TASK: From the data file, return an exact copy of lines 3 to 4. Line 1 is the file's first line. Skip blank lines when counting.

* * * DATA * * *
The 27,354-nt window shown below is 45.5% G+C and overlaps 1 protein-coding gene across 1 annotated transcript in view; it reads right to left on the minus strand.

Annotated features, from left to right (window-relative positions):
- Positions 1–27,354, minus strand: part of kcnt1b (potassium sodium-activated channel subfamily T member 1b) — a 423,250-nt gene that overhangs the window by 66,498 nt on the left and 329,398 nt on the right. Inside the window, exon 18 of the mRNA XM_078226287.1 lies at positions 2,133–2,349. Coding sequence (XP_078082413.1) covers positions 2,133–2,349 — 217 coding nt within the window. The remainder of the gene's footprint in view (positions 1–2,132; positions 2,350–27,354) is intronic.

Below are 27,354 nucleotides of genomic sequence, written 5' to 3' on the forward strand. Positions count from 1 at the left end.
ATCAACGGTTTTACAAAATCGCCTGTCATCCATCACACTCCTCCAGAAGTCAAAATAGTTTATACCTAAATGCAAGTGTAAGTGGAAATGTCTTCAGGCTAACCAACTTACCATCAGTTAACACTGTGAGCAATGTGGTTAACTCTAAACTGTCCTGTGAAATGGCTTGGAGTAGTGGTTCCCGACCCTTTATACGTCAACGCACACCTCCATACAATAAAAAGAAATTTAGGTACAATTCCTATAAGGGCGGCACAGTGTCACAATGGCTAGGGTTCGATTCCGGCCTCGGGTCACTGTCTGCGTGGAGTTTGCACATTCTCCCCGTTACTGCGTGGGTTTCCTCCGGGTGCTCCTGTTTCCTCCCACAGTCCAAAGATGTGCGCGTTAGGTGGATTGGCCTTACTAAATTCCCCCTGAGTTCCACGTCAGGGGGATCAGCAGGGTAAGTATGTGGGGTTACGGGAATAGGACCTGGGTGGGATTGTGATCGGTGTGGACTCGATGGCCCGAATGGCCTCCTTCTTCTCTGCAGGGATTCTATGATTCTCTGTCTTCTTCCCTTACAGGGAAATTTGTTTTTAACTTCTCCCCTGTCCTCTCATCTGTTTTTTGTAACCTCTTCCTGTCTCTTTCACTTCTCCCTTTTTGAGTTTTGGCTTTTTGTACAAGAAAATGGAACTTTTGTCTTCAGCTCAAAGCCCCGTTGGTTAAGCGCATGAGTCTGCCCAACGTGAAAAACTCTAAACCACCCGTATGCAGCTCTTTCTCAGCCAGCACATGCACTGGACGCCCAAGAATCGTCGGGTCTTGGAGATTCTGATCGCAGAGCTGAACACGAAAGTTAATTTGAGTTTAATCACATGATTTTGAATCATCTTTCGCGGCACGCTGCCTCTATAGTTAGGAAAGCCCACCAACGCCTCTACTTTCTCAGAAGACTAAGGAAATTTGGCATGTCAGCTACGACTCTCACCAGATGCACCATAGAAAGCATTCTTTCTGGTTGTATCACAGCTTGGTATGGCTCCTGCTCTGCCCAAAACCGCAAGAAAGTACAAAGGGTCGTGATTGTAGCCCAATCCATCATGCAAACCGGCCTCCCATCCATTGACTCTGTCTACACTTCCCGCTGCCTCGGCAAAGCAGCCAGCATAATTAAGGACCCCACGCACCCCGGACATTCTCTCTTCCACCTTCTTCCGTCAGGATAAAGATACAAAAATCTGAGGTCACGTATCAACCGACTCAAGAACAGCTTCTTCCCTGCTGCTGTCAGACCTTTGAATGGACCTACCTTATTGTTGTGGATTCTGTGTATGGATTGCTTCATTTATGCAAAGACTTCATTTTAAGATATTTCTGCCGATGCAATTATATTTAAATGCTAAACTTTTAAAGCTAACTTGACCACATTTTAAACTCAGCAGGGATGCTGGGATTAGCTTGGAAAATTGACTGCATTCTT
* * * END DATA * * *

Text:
- Positions 1–27,354, minus strand: part of kcnt1b (potassium sodium-activated channel subfamily T member 1b) — a 423,250-nt gene that overhangs the window by 66,498 nt on the left and 329,398 nt on the right. Inside the window, exon 18 of the mRNA XM_078226287.1 lies at positions 2,133–2,349. Coding sequence (XP_078082413.1) covers positions 2,133–2,349 — 217 coding nt within the window. The remainder of the gene's footprint in view (positions 1–2,132; positions 2,350–27,354) is intronic.

Below are 27,354 nucleotides of genomic sequence, written 5' to 3' on the forward strand. Positions count from 1 at the left end.